Eat Your Way to Happiness With Fruit and Veg

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By Fiona Keating | January 21, 2013 4:06 AM EST

Scientists at Warwick University found that people who ate seven portions of fruit and veg a day are the happiest

Eating your way to happiness is one way of avoiding Blue Monday, known as the most depressing day of the year, which this year falls on 21 January.

High blood levels of antioxidants - of which carotenoids are one form - may be a marker of good health. 

"Individuals with greater optimism tended to have greater levels of carotenoids such as beta-carotene," said lead investigator Julia Boehm of the Harvard School of Public Health.

Antioxidants help keep other molecules in the body from producing free radicals, which can damage cells and contribute to disease.

One theory is that antioxidants might have a de-stressing effect. 

"This is the first study of its kind to report a relationship between optimism and healthier levels of carotenoid concentrations," Boehm added.

People who ate two or fewer servings of fruits and vegetables a day were significantly less optimistic than people who ate three or more servings a day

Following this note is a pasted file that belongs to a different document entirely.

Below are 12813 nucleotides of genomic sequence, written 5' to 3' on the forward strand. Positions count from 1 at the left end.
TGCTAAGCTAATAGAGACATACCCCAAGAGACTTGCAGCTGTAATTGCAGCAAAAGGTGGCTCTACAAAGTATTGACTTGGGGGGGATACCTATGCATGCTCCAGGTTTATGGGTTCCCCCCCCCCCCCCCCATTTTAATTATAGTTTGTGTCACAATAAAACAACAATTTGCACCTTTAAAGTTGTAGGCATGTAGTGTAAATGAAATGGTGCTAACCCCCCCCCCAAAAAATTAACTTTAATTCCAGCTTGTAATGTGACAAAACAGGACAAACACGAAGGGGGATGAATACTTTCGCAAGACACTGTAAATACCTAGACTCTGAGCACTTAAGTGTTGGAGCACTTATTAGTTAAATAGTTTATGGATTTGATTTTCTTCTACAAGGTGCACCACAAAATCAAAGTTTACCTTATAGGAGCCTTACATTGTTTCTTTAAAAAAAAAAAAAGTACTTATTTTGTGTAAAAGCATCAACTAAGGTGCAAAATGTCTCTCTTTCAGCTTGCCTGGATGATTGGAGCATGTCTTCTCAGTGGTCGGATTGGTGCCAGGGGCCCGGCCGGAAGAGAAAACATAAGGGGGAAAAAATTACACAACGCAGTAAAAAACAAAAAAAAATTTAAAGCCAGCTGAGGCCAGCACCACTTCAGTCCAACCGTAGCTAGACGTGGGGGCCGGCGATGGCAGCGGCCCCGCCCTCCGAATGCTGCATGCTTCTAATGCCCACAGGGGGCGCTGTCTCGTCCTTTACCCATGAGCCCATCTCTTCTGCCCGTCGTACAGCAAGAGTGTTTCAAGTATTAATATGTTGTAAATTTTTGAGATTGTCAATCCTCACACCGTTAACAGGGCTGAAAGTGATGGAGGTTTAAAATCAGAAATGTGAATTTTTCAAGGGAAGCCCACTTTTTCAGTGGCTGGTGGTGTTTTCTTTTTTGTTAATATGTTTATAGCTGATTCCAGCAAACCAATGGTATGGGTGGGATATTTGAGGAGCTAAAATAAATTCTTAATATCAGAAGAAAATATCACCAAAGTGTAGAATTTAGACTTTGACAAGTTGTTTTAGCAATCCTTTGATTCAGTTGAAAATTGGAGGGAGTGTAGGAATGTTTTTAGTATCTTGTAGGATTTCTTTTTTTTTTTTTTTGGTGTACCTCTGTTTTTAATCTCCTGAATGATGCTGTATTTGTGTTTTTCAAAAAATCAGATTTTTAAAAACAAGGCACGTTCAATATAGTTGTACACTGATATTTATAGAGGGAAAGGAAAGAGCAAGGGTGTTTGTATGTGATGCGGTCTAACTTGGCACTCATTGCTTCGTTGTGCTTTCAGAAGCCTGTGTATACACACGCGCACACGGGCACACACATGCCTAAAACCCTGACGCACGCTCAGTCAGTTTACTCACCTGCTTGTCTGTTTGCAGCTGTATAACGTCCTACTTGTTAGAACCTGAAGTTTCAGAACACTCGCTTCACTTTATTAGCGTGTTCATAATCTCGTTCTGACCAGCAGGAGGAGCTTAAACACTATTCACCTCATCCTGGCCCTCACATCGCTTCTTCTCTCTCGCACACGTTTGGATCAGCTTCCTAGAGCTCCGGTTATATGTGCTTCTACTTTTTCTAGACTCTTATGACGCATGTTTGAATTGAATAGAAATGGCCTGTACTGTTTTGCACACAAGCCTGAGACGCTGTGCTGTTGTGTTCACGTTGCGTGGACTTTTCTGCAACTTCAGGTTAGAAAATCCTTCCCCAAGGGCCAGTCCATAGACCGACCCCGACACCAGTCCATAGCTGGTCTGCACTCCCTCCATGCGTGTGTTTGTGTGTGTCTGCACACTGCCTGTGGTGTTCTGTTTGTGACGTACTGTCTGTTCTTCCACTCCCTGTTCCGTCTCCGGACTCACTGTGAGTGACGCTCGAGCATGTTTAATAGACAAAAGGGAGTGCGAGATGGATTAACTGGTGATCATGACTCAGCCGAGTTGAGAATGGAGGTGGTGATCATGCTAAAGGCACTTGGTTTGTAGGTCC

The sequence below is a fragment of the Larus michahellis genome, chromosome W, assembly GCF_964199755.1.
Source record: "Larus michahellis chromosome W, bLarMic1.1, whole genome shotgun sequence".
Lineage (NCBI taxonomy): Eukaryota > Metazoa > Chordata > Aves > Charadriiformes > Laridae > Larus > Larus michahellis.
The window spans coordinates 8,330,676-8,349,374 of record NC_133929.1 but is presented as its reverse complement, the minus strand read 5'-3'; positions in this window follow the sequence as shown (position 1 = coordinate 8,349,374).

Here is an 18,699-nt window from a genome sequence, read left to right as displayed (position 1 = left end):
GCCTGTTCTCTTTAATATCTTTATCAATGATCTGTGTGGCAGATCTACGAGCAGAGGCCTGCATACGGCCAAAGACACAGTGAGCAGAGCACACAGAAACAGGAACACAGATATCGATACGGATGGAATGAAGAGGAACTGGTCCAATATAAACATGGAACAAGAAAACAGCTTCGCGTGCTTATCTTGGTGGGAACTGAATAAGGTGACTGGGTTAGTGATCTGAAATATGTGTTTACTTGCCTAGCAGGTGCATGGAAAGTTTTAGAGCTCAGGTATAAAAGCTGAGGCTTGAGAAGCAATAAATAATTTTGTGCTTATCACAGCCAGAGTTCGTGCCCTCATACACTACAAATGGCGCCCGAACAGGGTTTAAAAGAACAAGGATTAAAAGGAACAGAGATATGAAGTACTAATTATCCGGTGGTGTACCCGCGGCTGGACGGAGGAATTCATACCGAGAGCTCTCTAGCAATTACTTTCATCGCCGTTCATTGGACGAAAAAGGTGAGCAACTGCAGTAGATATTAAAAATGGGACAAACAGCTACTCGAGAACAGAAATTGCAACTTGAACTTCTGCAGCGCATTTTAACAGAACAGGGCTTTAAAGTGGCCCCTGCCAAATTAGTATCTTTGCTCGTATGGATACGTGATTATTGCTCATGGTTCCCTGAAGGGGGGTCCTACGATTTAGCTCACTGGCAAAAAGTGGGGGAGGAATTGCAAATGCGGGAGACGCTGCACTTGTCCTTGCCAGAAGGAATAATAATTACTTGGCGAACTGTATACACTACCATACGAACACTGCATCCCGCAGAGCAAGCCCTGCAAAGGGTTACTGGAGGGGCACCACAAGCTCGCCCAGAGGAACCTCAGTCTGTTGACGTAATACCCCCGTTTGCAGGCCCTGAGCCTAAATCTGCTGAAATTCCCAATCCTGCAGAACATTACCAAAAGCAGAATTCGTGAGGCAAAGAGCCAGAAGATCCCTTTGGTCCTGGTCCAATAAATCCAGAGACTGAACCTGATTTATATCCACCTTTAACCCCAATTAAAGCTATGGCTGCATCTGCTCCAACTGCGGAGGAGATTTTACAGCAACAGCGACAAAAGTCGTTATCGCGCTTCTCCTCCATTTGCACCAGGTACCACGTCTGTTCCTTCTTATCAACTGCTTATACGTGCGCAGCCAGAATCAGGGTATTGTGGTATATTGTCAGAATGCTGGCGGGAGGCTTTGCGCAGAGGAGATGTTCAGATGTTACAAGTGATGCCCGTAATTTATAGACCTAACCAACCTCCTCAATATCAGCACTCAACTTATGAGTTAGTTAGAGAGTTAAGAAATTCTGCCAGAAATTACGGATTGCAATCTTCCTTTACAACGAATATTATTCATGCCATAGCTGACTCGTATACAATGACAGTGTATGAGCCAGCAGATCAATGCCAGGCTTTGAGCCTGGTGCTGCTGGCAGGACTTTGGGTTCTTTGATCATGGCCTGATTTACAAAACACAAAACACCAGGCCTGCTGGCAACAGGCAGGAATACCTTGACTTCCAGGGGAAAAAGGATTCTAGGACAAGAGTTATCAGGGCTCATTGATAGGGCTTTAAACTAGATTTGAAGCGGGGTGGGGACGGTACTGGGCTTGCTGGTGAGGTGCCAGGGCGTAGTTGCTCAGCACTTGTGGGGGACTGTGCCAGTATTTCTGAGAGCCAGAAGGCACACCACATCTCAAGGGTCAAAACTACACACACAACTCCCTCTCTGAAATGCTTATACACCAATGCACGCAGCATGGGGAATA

Researchers found that people who were more optimistic had up to 13 percent more carotenoids in their blood than people who were less optimistic.

However, the relationship between optimism and carotenoid levels could be explained by the fact that more optimistic people tend to engage in healthier behaviours such as eating fruit and vegetables and avoiding cigarette smoking.

Last year, scientists at Warwick University found that the happiest people were those who ate seven portions of fruit and veg a day.

At the time, lead researcher Professor Andrew Oswald said he was "stunned" when he looked at the data. 

"We think we're on to something really important here," he said. "However, we don't really know why this is - whether there is something in the biochemistry of the fruit and veg which works inside humans.

"We know that fruit and veg carry a lot of antioxidants and those protect us against attacks on the body. But how that works through into our minds and emotions, researchers have no idea."

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